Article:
Those who fail to learn from history are doomed to repeat it. Yet when it comes to education, that's one lesson the federal government hasn't learned. Maybe it's time to put some history teachers on the case. They would have to look no further than President Barack Obama in writing their lesson plan.
Yesterday the President delivered a commencement speech at a high school in Memphis, Tenn., in recognition for its achievement in his Race to the Top Commencement Challenge, a competition for schools to demonstrate their commitment to preparing students for college. While applauding the students, the President also took time to pat his Administration on the back for its education policy -- which amounts to another truckload of spending and further concentration of power over education in Washington:
Ever since I became President, my Administration has been working hard to make sure that we build on the progress that’s taking place at schools like this. We’ve got to encourage the kind of change that’s led not by Washington, D.C., but by teachers and principals and parents; by entire communities; by ordinary people standing up and demanding a better future for their children.
In reality, the President's strategy isn't about empowering teachers and communities. It's about increasing the federal government's authority over schools. The Heritage Foundation's Lindsey Burke writes:
Despite his assertion that education change must be led “by teachers and principals and parents” – not by Washington, D.C. – the Obama Administration’s track record on education policy begs the contrary. His Administration has continued the education spending spree, taking it to new heights thanks to a $100 billion bonus provided to the Department of Education through the so-called “stimulus” in 2009.
Moreover, the President is eager to consolidate more power in Washington by requiring states to comply with national standards as a part of No Child Left Behind reauthorization, driven by the belief that education reform can happen top-down from Washington. President Obama has called for the law’s reauthorization before the start of the next school year.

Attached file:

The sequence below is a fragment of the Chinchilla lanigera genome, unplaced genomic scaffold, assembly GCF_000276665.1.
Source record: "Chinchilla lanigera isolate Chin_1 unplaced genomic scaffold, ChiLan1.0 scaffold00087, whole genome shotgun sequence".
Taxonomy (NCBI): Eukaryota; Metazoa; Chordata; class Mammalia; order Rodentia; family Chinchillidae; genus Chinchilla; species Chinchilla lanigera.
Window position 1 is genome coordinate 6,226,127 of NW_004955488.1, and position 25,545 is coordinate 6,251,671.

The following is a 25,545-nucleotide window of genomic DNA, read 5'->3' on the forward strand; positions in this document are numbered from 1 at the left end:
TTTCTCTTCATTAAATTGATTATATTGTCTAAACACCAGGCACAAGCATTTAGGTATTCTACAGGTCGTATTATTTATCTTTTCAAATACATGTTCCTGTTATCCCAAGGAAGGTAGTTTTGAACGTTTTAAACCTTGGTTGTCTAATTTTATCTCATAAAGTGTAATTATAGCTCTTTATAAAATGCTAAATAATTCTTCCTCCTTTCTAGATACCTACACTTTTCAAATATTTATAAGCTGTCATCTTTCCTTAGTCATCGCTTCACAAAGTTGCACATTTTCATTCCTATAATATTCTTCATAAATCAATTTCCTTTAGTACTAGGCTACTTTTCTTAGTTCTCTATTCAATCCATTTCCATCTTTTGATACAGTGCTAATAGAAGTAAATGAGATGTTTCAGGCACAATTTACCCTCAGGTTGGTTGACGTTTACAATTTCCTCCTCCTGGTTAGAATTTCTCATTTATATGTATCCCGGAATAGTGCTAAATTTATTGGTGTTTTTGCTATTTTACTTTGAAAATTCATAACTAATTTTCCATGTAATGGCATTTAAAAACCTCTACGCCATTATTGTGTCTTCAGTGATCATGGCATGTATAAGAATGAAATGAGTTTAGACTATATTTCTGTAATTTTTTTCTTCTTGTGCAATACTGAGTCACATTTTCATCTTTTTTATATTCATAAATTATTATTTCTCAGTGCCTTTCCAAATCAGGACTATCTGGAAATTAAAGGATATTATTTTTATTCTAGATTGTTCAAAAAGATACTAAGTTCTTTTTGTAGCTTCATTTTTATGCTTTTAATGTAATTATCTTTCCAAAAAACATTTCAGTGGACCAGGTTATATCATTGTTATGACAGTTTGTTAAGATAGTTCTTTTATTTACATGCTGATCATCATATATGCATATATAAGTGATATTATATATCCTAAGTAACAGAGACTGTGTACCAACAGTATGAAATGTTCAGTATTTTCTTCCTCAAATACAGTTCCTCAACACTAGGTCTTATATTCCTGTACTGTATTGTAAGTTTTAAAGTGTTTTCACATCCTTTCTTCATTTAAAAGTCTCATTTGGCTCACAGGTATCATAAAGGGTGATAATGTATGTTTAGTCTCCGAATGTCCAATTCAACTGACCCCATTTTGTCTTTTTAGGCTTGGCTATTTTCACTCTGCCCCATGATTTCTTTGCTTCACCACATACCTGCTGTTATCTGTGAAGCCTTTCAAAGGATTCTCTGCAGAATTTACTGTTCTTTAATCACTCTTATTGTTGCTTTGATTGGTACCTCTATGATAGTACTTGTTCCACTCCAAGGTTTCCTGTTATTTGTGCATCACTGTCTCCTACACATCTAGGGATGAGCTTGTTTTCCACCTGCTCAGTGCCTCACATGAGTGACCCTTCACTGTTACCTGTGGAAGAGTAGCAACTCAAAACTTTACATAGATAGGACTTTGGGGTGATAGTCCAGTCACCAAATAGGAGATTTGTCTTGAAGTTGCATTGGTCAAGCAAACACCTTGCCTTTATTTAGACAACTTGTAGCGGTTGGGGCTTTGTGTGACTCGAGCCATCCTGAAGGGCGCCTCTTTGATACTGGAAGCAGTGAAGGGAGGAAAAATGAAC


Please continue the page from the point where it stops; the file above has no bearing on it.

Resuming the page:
There's another lesson that the Obama Administration could stand to learn. It's about waste in the federal government -- specifically, the Department of Education. According to aGovernment Accountability Office report, billions of taxpayer dollars are being wasted on redundant programs. In fact, the report found 82 redundant teacher quality programs. And rather than encouraging teachers, as the President claims he's doing, the Department of Education is regulating them.According to Representative Duncan Hunter (R–CA):
Currently, the paperwork burden imposed by the Department of Education is larger than that of the Department of Defense, the Department of Energy, the Department of Housing and Urban Development, the Department of the Interior, and the Department of Justice. From 2002 to 2009, the Department of Education’s paperwork burden increased by an estimated 65 percent—an astounding number that continues to grow.
Fortunately, there's a move afoot in Congress to yank the long hand of government out of our nation's schools. Hunter has introduced legislation that would eliminate 43 out of some 80 programs that fall under No Child Left Behind, and Representative John Kline (R-MN), chairman of the House Education and the Workforce Committee, is determined to reduce the federal government's role in education. That's good news given that No Child Left Behind is up for reauthorization.Burke explains what's at stake:
As the fight of No Child Left Behind reauthorization heats up, federal policymakers have two options: they can continue to repeat the failed policies of the past by trying to dictate education reform from Washington, or they can take steps to reduce the federal footprint and tack a new course. If President Obama is serious about locally-driven education reform, he should follow the lead of conservatives in Congress, who are working to ensure that taxpayer dollars are wisely used and education is serving its most important constituencies-students, parents, and taxpayers-not bureaucrats in Washington.
It's always great news when students achieve success, but unfortunately, nationwide, this year's graduating class is not remarkably different in achievement than the classes that preceded them years ago. The only thing changing about our public schools is the amount of money the federal government is using to control them. It's time for results measured in achievement, not tax dollars. And yes, Mr. President, those results are proven to be driven best at the local level.